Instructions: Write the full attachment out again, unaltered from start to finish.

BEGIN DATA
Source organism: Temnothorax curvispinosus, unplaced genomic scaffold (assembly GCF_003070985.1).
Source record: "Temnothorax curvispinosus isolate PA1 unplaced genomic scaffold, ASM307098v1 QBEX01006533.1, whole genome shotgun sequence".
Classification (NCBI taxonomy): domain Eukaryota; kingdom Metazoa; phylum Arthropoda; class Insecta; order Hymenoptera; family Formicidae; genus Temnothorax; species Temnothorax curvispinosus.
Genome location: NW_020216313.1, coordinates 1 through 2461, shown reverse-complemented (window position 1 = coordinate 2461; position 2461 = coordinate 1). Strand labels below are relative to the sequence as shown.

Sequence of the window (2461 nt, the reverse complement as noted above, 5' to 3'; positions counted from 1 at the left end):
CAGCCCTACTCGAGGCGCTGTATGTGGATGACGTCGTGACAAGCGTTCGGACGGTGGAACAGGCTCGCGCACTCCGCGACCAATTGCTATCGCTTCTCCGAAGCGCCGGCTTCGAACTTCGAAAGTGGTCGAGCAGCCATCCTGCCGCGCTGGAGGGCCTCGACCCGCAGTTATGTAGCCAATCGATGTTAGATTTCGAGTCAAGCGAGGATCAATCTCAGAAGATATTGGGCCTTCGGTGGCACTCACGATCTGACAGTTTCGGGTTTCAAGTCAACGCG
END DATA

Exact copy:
Source organism: Temnothorax curvispinosus, unplaced genomic scaffold (assembly GCF_003070985.1).
Source record: "Temnothorax curvispinosus isolate PA1 unplaced genomic scaffold, ASM307098v1 QBEX01006533.1, whole genome shotgun sequence".
Classification (NCBI taxonomy): domain Eukaryota; kingdom Metazoa; phylum Arthropoda; class Insecta; order Hymenoptera; family Formicidae; genus Temnothorax; species Temnothorax curvispinosus.
Genome location: NW_020216313.1, coordinates 1 through 2461, shown reverse-complemented (window position 1 = coordinate 2461; position 2461 = coordinate 1). Strand labels below are relative to the sequence as shown.

Sequence of the window (2461 nt, the reverse complement as noted above, 5' to 3'; positions counted from 1 at the left end):
CAGCCCTACTCGAGGCGCTGTATGTGGATGACGTCGTGACAAGCGTTCGGACGGTGGAACAGGCTCGCGCACTCCGCGACCAATTGCTATCGCTTCTCCGAAGCGCCGGCTTCGAACTTCGAAAGTGGTCGAGCAGCCATCCTGCCGCGCTGGAGGGCCTCGACCCGCAGTTATGTAGCCAATCGATGTTAGATTTCGAGTCAAGCGAGGATCAATCTCAGAAGATATTGGGCCTTCGGTGGCACTCACGATCTGACAGTTTCGGGTTTCAAGTCAACGCG